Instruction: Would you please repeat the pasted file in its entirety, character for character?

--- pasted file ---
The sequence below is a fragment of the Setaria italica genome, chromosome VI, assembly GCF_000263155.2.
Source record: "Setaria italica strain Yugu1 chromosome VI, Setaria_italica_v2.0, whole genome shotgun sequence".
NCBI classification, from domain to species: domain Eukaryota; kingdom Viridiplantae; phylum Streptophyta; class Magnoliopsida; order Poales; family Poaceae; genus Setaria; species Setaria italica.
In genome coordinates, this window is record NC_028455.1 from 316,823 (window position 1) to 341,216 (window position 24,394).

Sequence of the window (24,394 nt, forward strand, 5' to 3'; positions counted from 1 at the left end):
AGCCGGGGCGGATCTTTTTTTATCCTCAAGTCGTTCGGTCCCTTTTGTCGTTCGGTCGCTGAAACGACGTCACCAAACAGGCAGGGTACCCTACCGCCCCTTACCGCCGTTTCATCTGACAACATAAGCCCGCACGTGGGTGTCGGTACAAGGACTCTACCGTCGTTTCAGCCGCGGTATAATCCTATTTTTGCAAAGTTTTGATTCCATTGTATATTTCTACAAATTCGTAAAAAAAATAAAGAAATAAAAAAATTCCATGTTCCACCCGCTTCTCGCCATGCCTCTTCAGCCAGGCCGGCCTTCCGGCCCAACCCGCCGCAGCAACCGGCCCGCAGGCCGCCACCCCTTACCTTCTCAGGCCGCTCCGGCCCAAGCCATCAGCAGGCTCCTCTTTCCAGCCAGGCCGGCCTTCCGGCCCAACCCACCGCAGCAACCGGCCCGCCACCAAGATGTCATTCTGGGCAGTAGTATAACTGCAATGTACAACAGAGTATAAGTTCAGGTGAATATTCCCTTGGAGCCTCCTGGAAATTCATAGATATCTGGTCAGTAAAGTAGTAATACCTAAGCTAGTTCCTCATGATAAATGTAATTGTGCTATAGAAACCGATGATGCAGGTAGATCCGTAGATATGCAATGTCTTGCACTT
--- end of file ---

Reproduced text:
The sequence below is a fragment of the Setaria italica genome, chromosome VI, assembly GCF_000263155.2.
Source record: "Setaria italica strain Yugu1 chromosome VI, Setaria_italica_v2.0, whole genome shotgun sequence".
NCBI classification, from domain to species: domain Eukaryota; kingdom Viridiplantae; phylum Streptophyta; class Magnoliopsida; order Poales; family Poaceae; genus Setaria; species Setaria italica.
In genome coordinates, this window is record NC_028455.1 from 316,823 (window position 1) to 341,216 (window position 24,394).

Sequence of the window (24,394 nt, forward strand, 5' to 3'; positions counted from 1 at the left end):
AGCCGGGGCGGATCTTTTTTTATCCTCAAGTCGTTCGGTCCCTTTTGTCGTTCGGTCGCTGAAACGACGTCACCAAACAGGCAGGGTACCCTACCGCCCCTTACCGCCGTTTCATCTGACAACATAAGCCCGCACGTGGGTGTCGGTACAAGGACTCTACCGTCGTTTCAGCCGCGGTATAATCCTATTTTTGCAAAGTTTTGATTCCATTGTATATTTCTACAAATTCGTAAAAAAAATAAAGAAATAAAAAAATTCCATGTTCCACCCGCTTCTCGCCATGCCTCTTCAGCCAGGCCGGCCTTCCGGCCCAACCCGCCGCAGCAACCGGCCCGCAGGCCGCCACCCCTTACCTTCTCAGGCCGCTCCGGCCCAAGCCATCAGCAGGCTCCTCTTTCCAGCCAGGCCGGCCTTCCGGCCCAACCCACCGCAGCAACCGGCCCGCCACCAAGATGTCATTCTGGGCAGTAGTATAACTGCAATGTACAACAGAGTATAAGTTCAGGTGAATATTCCCTTGGAGCCTCCTGGAAATTCATAGATATCTGGTCAGTAAAGTAGTAATACCTAAGCTAGTTCCTCATGATAAATGTAATTGTGCTATAGAAACCGATGATGCAGGTAGATCCGTAGATATGCAATGTCTTGCACTT